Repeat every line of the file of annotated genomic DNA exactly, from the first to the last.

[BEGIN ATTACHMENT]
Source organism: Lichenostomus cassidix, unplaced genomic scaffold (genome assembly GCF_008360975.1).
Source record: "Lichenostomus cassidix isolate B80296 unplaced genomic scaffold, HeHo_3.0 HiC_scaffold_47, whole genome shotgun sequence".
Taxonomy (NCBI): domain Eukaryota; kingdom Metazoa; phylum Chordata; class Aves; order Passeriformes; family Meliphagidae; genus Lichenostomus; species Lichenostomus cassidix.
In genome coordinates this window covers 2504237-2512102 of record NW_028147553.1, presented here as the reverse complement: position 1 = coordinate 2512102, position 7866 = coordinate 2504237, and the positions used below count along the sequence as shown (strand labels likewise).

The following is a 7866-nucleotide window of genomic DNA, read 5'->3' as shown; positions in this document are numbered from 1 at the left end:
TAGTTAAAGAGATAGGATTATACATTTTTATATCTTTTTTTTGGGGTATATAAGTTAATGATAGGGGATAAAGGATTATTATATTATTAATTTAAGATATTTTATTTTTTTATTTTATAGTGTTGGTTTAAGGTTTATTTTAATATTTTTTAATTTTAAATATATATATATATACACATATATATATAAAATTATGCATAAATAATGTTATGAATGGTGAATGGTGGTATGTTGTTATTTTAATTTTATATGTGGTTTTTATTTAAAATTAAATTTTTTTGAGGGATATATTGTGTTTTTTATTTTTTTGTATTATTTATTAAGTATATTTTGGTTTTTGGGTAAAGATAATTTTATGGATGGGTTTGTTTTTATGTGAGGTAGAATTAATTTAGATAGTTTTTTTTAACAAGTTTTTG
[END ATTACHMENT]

Source organism: Lichenostomus cassidix, unplaced genomic scaffold (genome assembly GCF_008360975.1).
Source record: "Lichenostomus cassidix isolate B80296 unplaced genomic scaffold, HeHo_3.0 HiC_scaffold_47, whole genome shotgun sequence".
Taxonomy (NCBI): domain Eukaryota; kingdom Metazoa; phylum Chordata; class Aves; order Passeriformes; family Meliphagidae; genus Lichenostomus; species Lichenostomus cassidix.
In genome coordinates this window covers 2504237-2512102 of record NW_028147553.1, presented here as the reverse complement: position 1 = coordinate 2512102, position 7866 = coordinate 2504237, and the positions used below count along the sequence as shown (strand labels likewise).

The following is a 7866-nucleotide window of genomic DNA, read 5'->3' as shown; positions in this document are numbered from 1 at the left end:
TAGTTAAAGAGATAGGATTATACATTTTTATATCTTTTTTTTGGGGTATATAAGTTAATGATAGGGGATAAAGGATTATTATATTATTAATTTAAGATATTTTATTTTTTTATTTTATAGTGTTGGTTTAAGGTTTATTTTAATATTTTTTAATTTTAAATATATATATATATACACATATATATATAAAATTATGCATAAATAATGTTATGAATGGTGAATGGTGGTATGTTGTTATTTTAATTTTATATGTGGTTTTTATTTAAAATTAAATTTTTTTGAGGGATATATTGTGTTTTTTATTTTTTTGTATTATTTATTAAGTATATTTTGGTTTTTGGGTAAAGATAATTTTATGGATGGGTTTGTTTTTATGTGAGGTAGAATTAATTTAGATAGTTTTTTTTAACAAGTTTTTG